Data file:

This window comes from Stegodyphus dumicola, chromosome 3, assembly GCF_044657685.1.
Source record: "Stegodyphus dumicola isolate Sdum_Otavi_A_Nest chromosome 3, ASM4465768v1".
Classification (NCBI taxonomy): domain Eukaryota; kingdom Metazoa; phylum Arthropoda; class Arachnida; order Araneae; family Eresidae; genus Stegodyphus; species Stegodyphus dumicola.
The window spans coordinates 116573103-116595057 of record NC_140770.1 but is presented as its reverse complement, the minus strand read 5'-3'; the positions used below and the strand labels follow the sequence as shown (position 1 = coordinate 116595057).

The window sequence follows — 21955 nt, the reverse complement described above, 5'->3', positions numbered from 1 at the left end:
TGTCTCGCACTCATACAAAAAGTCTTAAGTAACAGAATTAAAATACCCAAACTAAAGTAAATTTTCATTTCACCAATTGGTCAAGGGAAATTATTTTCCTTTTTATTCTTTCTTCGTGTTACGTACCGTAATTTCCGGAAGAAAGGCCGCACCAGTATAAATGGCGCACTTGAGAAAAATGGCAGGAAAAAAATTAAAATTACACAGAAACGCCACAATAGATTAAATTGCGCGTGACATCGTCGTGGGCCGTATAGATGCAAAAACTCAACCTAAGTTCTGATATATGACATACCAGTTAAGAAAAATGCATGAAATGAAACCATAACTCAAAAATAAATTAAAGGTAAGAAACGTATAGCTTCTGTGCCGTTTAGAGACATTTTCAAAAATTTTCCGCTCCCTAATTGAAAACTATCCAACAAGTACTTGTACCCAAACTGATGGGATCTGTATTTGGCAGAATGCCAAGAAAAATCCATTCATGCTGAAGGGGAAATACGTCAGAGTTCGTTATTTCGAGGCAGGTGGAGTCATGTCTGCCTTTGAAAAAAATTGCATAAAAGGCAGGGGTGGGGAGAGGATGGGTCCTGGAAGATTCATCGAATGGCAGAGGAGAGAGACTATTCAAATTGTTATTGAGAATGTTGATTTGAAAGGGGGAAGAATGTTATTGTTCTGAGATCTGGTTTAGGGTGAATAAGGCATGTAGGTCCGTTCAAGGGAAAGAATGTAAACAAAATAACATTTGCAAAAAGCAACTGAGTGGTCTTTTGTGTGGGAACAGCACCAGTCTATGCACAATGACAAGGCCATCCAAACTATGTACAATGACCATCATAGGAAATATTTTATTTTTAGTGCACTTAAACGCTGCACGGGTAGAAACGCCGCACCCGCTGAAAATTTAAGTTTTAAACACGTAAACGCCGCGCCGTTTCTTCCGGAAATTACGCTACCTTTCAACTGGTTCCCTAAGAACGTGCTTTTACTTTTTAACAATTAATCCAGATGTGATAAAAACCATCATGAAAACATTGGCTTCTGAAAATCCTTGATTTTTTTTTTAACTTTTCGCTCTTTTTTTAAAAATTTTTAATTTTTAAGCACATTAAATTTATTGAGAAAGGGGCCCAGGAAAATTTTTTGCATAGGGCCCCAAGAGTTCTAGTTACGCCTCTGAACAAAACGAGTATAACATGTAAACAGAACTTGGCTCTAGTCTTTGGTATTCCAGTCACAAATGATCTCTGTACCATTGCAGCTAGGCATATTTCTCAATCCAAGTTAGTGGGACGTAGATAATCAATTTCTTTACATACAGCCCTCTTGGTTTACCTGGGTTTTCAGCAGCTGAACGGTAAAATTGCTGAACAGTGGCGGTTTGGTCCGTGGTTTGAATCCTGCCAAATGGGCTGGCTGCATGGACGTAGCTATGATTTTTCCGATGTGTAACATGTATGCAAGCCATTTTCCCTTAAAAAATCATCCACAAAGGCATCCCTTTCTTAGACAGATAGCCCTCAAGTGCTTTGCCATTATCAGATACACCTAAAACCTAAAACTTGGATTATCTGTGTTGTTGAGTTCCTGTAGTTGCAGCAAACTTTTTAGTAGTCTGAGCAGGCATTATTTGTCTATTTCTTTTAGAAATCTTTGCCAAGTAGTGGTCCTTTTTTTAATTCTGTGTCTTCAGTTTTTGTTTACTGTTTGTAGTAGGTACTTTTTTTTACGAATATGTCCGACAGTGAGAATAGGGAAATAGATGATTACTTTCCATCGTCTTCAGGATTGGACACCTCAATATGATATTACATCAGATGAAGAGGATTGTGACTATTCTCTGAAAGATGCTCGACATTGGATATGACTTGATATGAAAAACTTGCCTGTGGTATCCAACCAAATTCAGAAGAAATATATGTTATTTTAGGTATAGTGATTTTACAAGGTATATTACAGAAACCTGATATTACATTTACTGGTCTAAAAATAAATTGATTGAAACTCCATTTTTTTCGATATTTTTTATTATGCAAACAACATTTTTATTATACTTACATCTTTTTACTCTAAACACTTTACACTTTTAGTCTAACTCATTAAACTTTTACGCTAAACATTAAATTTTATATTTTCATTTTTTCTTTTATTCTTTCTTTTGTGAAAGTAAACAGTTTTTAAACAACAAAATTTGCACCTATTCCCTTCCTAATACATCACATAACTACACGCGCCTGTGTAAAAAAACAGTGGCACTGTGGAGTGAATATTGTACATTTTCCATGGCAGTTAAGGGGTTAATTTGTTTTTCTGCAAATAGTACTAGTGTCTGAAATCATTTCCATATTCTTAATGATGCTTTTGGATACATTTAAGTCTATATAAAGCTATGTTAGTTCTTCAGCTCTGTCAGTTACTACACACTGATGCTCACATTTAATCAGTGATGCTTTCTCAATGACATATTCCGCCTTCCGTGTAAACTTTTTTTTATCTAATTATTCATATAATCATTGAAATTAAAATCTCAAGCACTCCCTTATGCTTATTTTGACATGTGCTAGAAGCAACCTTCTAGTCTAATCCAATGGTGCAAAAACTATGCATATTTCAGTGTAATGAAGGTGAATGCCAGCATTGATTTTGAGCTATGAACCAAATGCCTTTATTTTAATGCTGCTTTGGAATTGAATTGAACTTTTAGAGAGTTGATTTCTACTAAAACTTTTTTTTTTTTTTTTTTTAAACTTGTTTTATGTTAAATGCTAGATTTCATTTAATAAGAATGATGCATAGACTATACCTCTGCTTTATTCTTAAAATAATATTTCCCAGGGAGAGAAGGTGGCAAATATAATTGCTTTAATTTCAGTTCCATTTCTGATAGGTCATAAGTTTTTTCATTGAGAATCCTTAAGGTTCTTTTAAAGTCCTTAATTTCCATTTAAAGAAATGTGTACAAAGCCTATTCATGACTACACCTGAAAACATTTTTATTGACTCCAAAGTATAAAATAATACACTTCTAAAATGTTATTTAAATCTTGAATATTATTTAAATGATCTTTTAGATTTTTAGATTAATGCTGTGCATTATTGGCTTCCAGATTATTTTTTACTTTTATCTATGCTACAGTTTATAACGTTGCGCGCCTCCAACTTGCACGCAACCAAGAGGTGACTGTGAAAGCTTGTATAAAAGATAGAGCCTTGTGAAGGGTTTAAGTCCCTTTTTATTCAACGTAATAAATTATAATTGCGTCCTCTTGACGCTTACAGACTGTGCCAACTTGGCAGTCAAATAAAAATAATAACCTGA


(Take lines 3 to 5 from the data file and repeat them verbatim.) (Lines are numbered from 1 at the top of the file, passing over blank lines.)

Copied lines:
Classification (NCBI taxonomy): domain Eukaryota; kingdom Metazoa; phylum Arthropoda; class Arachnida; order Araneae; family Eresidae; genus Stegodyphus; species Stegodyphus dumicola.
The window spans coordinates 116573103-116595057 of record NC_140770.1 but is presented as its reverse complement, the minus strand read 5'-3'; the positions used below and the strand labels follow the sequence as shown (position 1 = coordinate 116595057).

The window sequence follows — 21955 nt, the reverse complement described above, 5'->3', positions numbered from 1 at the left end: